This is an archived press release
Wednesday 26 August 2015
An ancient earthen ware pot containing cremated human remains has been discovered by a worker repairing a footpath in the Peak District National Park.
The urn, believed to date back about 3500 years, was found on the Roaches nature reserve, near Leek, by contractor Kieran Fogarty whilst digging a trench to reinforce a popular footpath.
Kieran Fogarty said: “It’s the most exciting thing I’ve ever found! I knew it was old because it was buried so far down and I’d seen things like it on archaeology programmes on TV – I could see it was thick-walled pottery and there were bits of charcoal and bone with it. I had a gut feeling it was important so got in touch with the national park archaeologists.”
Ken Smith, cultural heritage manager for the Peak District National Park, said: “Kieran did exactly the right thing – by contacting us so quickly we were able to get out to the site and identify what he had uncovered.
“From the type and style of the pot, and its contents, we identified it as a Bronze Age cremation urn and knew we needed to move quickly to conserve the remains.”
Ken and cultural heritage team colleagues John Barnatt, Sarah Whiteley and volunteer Ann Hall carried out a rescue excavation to gain as much archaeological material and information from the site as possible.
Ken said: “The impression of the urn’s side and base was still clearly visible in the edge of the cremation pit. We were also able to identify the edges of the pit that the urn had been placed in in prehistory – within the fill of this pit was a significant amount of cremated bone and charcoal which we were able to recover fully.
“We are now looking for funding for post-excavation work so that specialists can study the urn and its contents. Close inspection of the pot fragments may tell us where the clay came from, whilst C14 dating of the charcoal will help us put a date on the cremation. Study of the cremated bone will give an indication of the age, and even the sex, of the individual.”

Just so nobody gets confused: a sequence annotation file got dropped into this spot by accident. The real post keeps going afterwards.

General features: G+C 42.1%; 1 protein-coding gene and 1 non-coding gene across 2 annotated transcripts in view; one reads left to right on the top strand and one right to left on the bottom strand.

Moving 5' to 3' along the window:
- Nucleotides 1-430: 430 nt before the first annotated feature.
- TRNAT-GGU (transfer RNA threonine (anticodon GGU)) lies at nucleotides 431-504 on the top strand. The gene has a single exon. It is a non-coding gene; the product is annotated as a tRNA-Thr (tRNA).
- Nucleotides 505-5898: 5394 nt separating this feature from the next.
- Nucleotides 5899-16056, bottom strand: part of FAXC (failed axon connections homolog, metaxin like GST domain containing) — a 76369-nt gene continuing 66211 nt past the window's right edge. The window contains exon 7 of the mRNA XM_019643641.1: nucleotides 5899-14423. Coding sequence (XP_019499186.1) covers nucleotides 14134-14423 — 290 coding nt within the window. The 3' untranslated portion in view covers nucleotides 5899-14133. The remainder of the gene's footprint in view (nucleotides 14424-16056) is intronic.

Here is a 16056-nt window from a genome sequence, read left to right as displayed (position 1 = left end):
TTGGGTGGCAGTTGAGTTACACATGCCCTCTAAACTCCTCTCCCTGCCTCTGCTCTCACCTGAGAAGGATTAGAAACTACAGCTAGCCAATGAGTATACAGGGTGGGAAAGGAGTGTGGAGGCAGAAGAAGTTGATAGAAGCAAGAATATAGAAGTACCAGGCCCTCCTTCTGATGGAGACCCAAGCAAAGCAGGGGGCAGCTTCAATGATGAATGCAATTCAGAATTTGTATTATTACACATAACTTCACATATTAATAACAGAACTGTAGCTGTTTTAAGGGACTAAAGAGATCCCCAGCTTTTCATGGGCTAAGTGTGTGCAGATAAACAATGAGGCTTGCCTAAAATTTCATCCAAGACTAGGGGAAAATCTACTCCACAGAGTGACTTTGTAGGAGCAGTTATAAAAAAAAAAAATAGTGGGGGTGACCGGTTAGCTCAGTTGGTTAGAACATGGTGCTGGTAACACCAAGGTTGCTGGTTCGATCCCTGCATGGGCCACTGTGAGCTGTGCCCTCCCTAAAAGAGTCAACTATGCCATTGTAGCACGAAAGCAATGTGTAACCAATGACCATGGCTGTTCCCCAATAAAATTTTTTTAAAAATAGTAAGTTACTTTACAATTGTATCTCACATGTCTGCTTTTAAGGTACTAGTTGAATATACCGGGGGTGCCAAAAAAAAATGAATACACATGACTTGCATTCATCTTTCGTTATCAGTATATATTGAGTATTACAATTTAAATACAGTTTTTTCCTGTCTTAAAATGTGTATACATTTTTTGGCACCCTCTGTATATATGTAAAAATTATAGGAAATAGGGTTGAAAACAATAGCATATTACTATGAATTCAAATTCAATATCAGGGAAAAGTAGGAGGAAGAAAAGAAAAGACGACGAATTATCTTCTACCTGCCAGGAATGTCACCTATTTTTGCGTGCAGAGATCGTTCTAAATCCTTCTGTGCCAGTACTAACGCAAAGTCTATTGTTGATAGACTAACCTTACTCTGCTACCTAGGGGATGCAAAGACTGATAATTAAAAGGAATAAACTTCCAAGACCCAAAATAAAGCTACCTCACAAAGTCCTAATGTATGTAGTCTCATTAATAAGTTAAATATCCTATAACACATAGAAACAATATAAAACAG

Once the urn has been investigated it will be deposited with the Potteries Museum at Stoke.
Ken added: “Often finds like this are associated with burial mounds but in this case there was no clue on the ground surface that there was archaeology present. It offers an important reminder that even small scale ground disturbance, such as footpath repair, can have an archaeological impact.
“The land at the Roaches is protected by law for its wildlife and landscape value, it is part of a Site of Special Scientific Interest, and the farmland is subject to a sensitive area agreement – so it is vital that we all play our part in looking after this special place.”
John Barnatt, who led the excavation, said: “The finding of the urn illustrates that people in the Bronze Age also probably appreciated and perhaps venerated this location.”
The 395 hectare (975 acres) estate in Staffordshire where the urn was found is owned by the Peak District National Park Authority and has been leased to the Staffordshire Wildlife Trust since 2013.
Helen Dale, head of people and property at Staffordshire Wildlife Trust, said: "This is a fascinating archaeological find. We're happy to support the archaeological team of experts from the national park authority and will be following the investigation of the urn very closely.
“The Roaches is one of our most popular reserves with over 100,000 visits every year.
“We are continuing to carry out repair work to footpaths as part of our work to improve the Roaches – so any work which takes place there, either through volunteers or contractors – we’ll be informing them to be mindful of anything else they might come across in future."
The estate is famed for its craggy skyline shaped by the rock formations of the Roaches and Hen Cloud are a much loved feature of the landscape and are visible for miles around. The moorland and climbing ridges are very popular with walkers and climbers.